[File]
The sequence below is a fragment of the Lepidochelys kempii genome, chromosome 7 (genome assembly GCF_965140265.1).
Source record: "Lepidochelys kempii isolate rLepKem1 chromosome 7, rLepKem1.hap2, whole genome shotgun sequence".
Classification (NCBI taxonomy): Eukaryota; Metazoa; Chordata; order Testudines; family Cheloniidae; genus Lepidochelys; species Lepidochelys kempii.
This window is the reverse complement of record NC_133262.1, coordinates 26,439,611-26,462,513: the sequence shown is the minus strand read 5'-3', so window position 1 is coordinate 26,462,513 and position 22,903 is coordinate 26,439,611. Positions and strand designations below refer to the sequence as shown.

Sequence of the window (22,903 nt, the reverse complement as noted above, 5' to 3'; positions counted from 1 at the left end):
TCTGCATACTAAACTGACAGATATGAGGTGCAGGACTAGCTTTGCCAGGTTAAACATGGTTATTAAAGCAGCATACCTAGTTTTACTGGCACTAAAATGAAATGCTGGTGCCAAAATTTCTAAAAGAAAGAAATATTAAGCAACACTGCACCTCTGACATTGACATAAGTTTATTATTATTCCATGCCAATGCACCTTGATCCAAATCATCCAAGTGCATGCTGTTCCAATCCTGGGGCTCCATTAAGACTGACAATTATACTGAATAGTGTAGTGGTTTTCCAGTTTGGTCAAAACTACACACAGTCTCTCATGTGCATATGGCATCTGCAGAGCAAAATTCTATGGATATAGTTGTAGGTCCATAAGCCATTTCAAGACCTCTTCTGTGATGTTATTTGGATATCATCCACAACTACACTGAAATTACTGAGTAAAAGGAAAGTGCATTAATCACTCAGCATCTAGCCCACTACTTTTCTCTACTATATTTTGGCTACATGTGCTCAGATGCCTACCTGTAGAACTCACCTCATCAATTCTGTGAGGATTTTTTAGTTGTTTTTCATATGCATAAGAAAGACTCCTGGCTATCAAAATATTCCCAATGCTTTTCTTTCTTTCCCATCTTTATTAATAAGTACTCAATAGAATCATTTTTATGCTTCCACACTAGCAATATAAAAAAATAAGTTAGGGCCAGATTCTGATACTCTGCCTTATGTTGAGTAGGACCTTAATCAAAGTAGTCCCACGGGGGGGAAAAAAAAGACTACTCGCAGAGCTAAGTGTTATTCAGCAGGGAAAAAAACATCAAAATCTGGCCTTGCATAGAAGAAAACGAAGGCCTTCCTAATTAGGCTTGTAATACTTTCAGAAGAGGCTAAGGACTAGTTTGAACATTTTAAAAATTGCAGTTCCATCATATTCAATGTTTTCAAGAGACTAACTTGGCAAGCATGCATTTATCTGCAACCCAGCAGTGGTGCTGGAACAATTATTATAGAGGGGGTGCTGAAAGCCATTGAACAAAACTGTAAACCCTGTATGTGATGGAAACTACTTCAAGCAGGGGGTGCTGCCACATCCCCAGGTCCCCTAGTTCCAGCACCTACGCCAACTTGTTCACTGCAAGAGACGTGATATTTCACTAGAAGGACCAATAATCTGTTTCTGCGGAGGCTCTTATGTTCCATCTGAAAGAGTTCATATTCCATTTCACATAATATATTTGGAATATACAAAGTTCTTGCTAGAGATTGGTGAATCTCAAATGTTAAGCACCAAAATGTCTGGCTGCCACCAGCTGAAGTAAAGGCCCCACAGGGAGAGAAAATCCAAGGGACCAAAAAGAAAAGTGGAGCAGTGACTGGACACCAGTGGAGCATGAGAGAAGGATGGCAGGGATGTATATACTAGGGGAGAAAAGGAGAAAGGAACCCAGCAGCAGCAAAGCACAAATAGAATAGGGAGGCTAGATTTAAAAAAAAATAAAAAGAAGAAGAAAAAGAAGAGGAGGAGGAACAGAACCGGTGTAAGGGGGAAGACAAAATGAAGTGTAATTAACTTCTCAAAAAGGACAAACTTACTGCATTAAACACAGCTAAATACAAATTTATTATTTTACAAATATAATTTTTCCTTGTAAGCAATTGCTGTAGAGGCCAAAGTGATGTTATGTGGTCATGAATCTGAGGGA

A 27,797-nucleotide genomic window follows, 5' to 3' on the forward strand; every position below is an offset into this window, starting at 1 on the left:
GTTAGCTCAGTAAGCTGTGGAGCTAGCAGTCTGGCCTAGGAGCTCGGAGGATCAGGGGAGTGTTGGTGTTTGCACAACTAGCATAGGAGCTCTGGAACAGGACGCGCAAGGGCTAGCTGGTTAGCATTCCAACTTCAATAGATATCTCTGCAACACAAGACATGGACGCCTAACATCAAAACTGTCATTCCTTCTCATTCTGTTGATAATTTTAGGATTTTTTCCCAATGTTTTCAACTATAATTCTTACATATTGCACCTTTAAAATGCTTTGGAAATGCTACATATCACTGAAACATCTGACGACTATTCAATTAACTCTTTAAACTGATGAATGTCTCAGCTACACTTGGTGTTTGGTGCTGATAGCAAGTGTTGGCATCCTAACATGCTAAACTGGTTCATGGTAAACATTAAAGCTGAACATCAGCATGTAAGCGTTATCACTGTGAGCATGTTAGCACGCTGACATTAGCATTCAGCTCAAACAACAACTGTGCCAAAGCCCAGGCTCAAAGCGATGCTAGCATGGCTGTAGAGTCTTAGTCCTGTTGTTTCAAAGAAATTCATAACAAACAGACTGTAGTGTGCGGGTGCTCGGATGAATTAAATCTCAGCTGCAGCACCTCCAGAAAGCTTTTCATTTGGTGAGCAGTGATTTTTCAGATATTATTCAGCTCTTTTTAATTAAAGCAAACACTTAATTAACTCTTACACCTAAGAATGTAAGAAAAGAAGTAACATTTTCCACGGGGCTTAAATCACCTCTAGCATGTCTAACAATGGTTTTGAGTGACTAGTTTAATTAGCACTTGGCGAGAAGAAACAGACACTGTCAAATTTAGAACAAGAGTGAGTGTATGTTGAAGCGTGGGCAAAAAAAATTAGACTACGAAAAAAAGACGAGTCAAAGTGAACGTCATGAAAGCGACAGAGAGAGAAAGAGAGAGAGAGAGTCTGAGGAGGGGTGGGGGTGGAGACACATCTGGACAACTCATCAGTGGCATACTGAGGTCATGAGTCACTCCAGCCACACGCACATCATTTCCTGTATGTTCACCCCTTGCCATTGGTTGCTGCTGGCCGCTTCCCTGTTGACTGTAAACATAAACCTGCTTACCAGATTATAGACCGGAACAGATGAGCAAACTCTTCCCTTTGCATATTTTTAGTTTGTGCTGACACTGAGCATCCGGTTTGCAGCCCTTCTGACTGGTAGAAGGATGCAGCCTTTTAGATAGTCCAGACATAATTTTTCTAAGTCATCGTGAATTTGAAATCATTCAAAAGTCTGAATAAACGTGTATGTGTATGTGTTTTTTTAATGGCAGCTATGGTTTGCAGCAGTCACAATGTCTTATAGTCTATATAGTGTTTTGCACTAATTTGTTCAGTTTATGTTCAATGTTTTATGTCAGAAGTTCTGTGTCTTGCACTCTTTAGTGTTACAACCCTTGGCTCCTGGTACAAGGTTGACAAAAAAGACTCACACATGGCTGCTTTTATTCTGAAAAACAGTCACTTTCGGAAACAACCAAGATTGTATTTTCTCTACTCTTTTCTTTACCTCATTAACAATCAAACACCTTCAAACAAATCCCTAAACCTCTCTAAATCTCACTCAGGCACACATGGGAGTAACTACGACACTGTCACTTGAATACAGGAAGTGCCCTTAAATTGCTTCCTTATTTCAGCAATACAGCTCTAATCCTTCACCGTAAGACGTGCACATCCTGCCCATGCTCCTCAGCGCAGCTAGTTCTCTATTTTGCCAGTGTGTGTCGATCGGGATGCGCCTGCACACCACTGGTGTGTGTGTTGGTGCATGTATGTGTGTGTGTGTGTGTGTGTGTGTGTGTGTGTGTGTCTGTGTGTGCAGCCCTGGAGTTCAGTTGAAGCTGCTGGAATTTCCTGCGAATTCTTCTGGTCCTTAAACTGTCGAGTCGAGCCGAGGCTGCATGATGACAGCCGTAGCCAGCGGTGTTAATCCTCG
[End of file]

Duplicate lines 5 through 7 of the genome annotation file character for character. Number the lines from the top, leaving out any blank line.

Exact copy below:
Sequence of the window (22,903 nt, the reverse complement as noted above, 5' to 3'; positions counted from 1 at the left end):
TCTGCATACTAAACTGACAGATATGAGGTGCAGGACTAGCTTTGCCAGGTTAAACATGGTTATTAAAGCAGCATACCTAGTTTTACTGGCACTAAAATGAAATGCTGGTGCCAAAATTTCTAAAAGAAAGAAATATTAAGCAACACTGCACCTCTGACATTGACATAAGTTTATTATTATTCCATGCCAATGCACCTTGATCCAAATCATCCAAGTGCATGCTGTTCCAATCCTGGGGCTCCATTAAGACTGACAATTATACTGAATAGTGTAGTGGTTTTCCAGTTTGGTCAAAACTACACACAGTCTCTCATGTGCATATGGCATCTGCAGAGCAAAATTCTATGGATATAGTTGTAGGTCCATAAGCCATTTCAAGACCTCTTCTGTGATGTTATTTGGATATCATCCACAACTACACTGAAATTACTGAGTAAAAGGAAAGTGCATTAATCACTCAGCATCTAGCCCACTACTTTTCTCTACTATATTTTGGCTACATGTGCTCAGATGCCTACCTGTAGAACTCACCTCATCAATTCTGTGAGGATTTTTTAGTTGTTTTTCATATGCATAAGAAAGACTCCTGGCTATCAAAATATTCCCAATGCTTTTCTTTCTTTCCCATCTTTATTAATAAGTACTCAATAGAATCATTTTTATGCTTCCACACTAGCAATATAAAAAAATAAGTTAGGGCCAGATTCTGATACTCTGCCTTATGTTGAGTAGGACCTTAATCAAAGTAGTCCCACGGGGGGGAAAAAAAAGACTACTCGCAGAGCTAAGTGTTATTCAGCAGGGAAAAAAACATCAAAATCTGGCCTTGCATAGAAGAAAACGAAGGCCTTCCTAATTAGGCTTGTAATACTTTCAGAAGAGGCTAAGGACTAGTTTGAACATTTTAAAAATTGCAGTTCCATCATATTCAATGTTTTCAAGAGACTAACTTGGCAAGCATGCATTTATCTGCAACCCAGCAGTGGTGCTGGAACAATTATTATAGAGGGGGTGCTGAAAGCCATTGAACAAAACTGTAAACCCTGTATGTGATGGAAACTACTTCAAGCAGGGGGTGCTGCCACATCCCCAGGTCCCCTAGTTCCAGCACCTACGCCAACTTGTTCACTGCAAGAGACGTGATATTTCACTAGAAGGACCAATAATCTGTTTCTGCGGAGGCTCTTATGTTCCATCTGAAAGAGTTCATATTCCATTTCACATAATATATTTGGAATATACAAAGTTCTTGCTAGAGATTGGTGAATCTCAAATGTTAAGCACCAAAATGTCTGGCTGCCACCAGCTGAAGTAAAGGCCCCACAGGGAGAGAAAATCCAAGGGACCAAAAAGAAAAGTGGAGCAGTGACTGGACACCAGTGGAGCATGAGAGAAGGATGGCAGGGATGTATATACTAGGGGAGAAAAGGAGAAAGGAACCCAGCAGCAGCAAAGCACAAATAGAATAGGGAGGCTAGATTTAAAAAAAAATAAAAAGAAGAAGAAAAAGAAGAGGAGGAGGAACAGAACCGGTGTAAGGGGGAAGACAAAATGAAGTGTAATTAACTTCTCAAAAAGGACAAACTTACTGCATTAAACACAGCTAAATACAAATTTATTATTTTACAAATATAATTTTTCCTTGTAAGCAATTGCTGTAGAGGCCAAAGTGATGTTATGTGGTCATGAATCTGAGGGA

A 27,797-nucleotide genomic window follows, 5' to 3' on the forward strand; every position below is an offset into this window, starting at 1 on the left: